Wise advice needed on career moves.. Rant

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Wise advice needed on career moves.. Rant

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    01-05-2011, 03:05 PM
Wise advice needed on career moves.. Rant

First off, I'm sorry for the long rant, and thank you if you make it all the way to the end :) Also, I apologize if this is in the wrong place.

So, I'm 26 years old, have a degree I'll never use (because I'm no longer interested in what I went to school for) and I am kind of stuck in a rut.

I've done a little riding over the past 2 years but nothing more than here or there. It was only in September that I started going weekly for lessons, and would love to be riding every day if it was financially possible (I do not own a horse). Every day I spend around horses, my love for them grows even more. I have started thinking that I would love some sort of career where I could be around them all the time. I am aware that it's hard work, and that under common circumstances there really isn't much money to be had. But then I am also second guessing myself that I could be grasping for straws in wanting to start some sort of career, maybe I'm just trying to rush into things. Maybe I would really just like to have horses as a hobby, own a horse or two, and ride on my off time.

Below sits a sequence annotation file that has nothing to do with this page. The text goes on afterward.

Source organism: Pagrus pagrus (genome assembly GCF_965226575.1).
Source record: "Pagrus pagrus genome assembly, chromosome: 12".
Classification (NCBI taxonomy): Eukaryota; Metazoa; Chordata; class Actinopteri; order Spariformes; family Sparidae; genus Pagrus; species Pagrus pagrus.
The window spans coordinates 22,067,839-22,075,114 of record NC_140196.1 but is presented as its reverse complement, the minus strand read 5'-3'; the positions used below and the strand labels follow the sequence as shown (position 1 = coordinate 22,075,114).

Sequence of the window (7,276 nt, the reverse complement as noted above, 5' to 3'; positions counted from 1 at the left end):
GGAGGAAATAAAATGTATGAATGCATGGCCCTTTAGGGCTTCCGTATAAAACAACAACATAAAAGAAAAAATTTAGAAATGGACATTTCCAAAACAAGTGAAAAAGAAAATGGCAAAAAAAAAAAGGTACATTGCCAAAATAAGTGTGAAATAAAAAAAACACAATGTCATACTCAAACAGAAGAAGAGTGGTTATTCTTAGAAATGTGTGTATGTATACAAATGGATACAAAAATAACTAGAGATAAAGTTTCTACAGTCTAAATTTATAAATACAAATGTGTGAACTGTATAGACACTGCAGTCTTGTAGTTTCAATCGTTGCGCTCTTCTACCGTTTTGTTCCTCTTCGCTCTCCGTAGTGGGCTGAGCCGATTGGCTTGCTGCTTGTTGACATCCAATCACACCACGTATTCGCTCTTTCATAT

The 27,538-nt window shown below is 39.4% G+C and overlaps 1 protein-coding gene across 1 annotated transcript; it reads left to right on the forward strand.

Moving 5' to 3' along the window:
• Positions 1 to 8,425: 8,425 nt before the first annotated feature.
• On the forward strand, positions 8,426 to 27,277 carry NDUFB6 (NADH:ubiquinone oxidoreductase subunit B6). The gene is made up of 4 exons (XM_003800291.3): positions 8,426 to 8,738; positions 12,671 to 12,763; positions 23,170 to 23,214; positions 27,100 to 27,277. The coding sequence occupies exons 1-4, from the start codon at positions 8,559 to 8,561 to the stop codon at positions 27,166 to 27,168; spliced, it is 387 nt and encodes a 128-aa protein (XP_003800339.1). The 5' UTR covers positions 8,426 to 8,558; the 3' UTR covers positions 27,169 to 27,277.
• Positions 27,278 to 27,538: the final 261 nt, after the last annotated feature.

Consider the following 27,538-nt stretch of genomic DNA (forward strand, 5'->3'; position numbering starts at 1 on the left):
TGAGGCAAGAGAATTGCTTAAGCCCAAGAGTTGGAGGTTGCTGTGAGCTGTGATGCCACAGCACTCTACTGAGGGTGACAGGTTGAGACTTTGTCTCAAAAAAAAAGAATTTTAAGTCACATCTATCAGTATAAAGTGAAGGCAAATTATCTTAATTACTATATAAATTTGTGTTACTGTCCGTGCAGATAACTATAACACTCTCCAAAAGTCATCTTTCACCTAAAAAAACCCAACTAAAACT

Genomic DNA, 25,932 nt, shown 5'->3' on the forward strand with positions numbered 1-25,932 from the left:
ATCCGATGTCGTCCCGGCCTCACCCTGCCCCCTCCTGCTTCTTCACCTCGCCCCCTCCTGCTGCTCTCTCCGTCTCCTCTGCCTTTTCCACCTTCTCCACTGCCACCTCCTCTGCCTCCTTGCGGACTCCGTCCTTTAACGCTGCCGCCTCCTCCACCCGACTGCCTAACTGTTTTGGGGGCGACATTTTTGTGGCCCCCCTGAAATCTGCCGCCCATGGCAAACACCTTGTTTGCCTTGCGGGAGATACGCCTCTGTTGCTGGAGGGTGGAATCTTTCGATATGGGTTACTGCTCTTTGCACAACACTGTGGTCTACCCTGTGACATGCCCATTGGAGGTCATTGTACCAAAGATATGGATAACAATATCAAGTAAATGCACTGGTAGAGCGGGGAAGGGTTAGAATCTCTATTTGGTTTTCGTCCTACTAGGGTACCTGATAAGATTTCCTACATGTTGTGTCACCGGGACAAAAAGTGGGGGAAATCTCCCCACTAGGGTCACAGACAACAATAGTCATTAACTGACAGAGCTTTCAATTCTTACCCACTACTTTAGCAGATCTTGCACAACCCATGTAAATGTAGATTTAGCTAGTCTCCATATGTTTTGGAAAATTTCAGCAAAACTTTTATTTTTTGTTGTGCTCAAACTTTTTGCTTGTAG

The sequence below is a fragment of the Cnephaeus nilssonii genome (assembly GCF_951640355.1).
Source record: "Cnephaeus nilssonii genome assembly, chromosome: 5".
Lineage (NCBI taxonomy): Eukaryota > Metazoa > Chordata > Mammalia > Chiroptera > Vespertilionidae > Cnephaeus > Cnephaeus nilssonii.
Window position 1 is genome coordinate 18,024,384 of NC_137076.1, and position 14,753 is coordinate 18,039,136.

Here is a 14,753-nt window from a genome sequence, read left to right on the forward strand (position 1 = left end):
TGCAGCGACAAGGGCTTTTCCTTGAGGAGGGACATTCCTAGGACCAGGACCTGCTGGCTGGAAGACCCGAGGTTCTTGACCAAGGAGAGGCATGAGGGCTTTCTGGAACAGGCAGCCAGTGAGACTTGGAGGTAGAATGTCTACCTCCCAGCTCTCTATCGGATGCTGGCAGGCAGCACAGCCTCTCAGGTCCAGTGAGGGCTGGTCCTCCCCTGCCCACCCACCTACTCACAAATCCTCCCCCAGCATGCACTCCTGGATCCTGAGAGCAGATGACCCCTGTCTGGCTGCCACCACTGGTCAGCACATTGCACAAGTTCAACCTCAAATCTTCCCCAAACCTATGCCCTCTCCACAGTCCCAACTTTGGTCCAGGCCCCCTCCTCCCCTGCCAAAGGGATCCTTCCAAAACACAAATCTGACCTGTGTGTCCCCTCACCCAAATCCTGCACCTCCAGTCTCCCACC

I guess what I'm wanting to know is what everyone else does with themselves. Do you have a career involving horses, or do you do something else and have or make time to ride and enjoy your horses. I think my problem is the lack of knowing what's out there, and after making the mistake with my first degree, I do not want to rush into anything that I may again regret later.

Thanks again for reading.
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    01-05-2011, 03:34 PM
I am much much happier owning horses than working with them. I own a dog grooming, boarding, and daycare business and I make a heck of a lot more money doing this than I did working with horses when I was younger. I am also not so exhausted by the end of the day that I don't even want to ride my horse.
    01-06-2011, 06:21 AM
For some its a rewarding career, for others it takes the love and essence out of the horse world. I had a friend who worked for a stables and at first she loved it, but the long hours, and the physical work out of it took her love away from her own horses. She'd come home exhausted and then have three of her own to look after. It felt to her she was doing all chores and no fun stuff. So she quit working there, and has never been happier.

I think you have to have a strong drive, and a lot of patience. Because its not for everyone, some wouldn't choose any other lifestyle, whilst some wouldn't go near it, wanting to keep horses just a hobby.